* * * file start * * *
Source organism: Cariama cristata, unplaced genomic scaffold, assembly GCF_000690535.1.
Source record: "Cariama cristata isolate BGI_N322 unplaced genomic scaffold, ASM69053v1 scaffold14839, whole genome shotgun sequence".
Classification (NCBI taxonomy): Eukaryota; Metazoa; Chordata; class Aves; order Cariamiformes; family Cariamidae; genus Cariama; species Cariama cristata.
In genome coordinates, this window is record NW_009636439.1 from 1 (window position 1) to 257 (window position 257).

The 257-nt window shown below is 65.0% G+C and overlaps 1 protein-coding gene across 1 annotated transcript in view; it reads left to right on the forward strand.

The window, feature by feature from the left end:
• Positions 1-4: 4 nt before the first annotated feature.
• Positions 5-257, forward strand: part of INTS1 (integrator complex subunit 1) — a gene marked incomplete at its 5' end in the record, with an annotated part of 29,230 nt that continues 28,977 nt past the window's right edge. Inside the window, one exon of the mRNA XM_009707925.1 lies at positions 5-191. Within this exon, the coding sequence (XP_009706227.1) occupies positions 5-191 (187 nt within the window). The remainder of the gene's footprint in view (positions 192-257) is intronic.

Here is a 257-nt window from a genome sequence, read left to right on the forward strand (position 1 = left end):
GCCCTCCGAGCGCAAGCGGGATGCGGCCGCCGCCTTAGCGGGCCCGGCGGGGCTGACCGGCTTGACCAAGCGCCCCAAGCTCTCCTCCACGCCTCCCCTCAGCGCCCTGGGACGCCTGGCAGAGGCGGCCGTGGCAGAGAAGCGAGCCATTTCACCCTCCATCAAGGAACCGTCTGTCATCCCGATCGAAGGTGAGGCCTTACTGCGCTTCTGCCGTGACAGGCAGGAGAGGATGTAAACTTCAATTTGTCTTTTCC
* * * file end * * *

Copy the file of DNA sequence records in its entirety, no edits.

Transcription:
Source organism: Cariama cristata, unplaced genomic scaffold, assembly GCF_000690535.1.
Source record: "Cariama cristata isolate BGI_N322 unplaced genomic scaffold, ASM69053v1 scaffold14839, whole genome shotgun sequence".
Classification (NCBI taxonomy): Eukaryota; Metazoa; Chordata; class Aves; order Cariamiformes; family Cariamidae; genus Cariama; species Cariama cristata.
In genome coordinates, this window is record NW_009636439.1 from 1 (window position 1) to 257 (window position 257).

The 257-nt window shown below is 65.0% G+C and overlaps 1 protein-coding gene across 1 annotated transcript in view; it reads left to right on the forward strand.

The window, feature by feature from the left end:
• Positions 1-4: 4 nt before the first annotated feature.
• Positions 5-257, forward strand: part of INTS1 (integrator complex subunit 1) — a gene marked incomplete at its 5' end in the record, with an annotated part of 29,230 nt that continues 28,977 nt past the window's right edge. Inside the window, one exon of the mRNA XM_009707925.1 lies at positions 5-191. Within this exon, the coding sequence (XP_009706227.1) occupies positions 5-191 (187 nt within the window). The remainder of the gene's footprint in view (positions 192-257) is intronic.

Here is a 257-nt window from a genome sequence, read left to right on the forward strand (position 1 = left end):
GCCCTCCGAGCGCAAGCGGGATGCGGCCGCCGCCTTAGCGGGCCCGGCGGGGCTGACCGGCTTGACCAAGCGCCCCAAGCTCTCCTCCACGCCTCCCCTCAGCGCCCTGGGACGCCTGGCAGAGGCGGCCGTGGCAGAGAAGCGAGCCATTTCACCCTCCATCAAGGAACCGTCTGTCATCCCGATCGAAGGTGAGGCCTTACTGCGCTTCTGCCGTGACAGGCAGGAGAGGATGTAAACTTCAATTTGTCTTTTCC